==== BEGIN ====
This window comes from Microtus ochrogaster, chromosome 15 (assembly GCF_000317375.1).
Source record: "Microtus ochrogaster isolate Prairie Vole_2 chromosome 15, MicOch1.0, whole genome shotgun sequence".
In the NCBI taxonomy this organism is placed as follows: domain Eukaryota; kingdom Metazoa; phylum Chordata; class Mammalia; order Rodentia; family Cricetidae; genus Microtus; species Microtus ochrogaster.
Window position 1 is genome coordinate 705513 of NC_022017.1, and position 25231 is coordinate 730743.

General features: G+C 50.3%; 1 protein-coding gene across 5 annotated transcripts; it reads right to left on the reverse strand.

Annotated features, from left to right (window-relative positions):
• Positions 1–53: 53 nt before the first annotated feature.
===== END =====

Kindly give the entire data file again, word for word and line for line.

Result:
This window comes from Microtus ochrogaster, chromosome 15 (assembly GCF_000317375.1).
Source record: "Microtus ochrogaster isolate Prairie Vole_2 chromosome 15, MicOch1.0, whole genome shotgun sequence".
In the NCBI taxonomy this organism is placed as follows: domain Eukaryota; kingdom Metazoa; phylum Chordata; class Mammalia; order Rodentia; family Cricetidae; genus Microtus; species Microtus ochrogaster.
Window position 1 is genome coordinate 705513 of NC_022017.1, and position 25231 is coordinate 730743.

General features: G+C 50.3%; 1 protein-coding gene across 5 annotated transcripts; it reads right to left on the reverse strand.

Annotated features, from left to right (window-relative positions):
• Positions 1–53: 53 nt before the first annotated feature.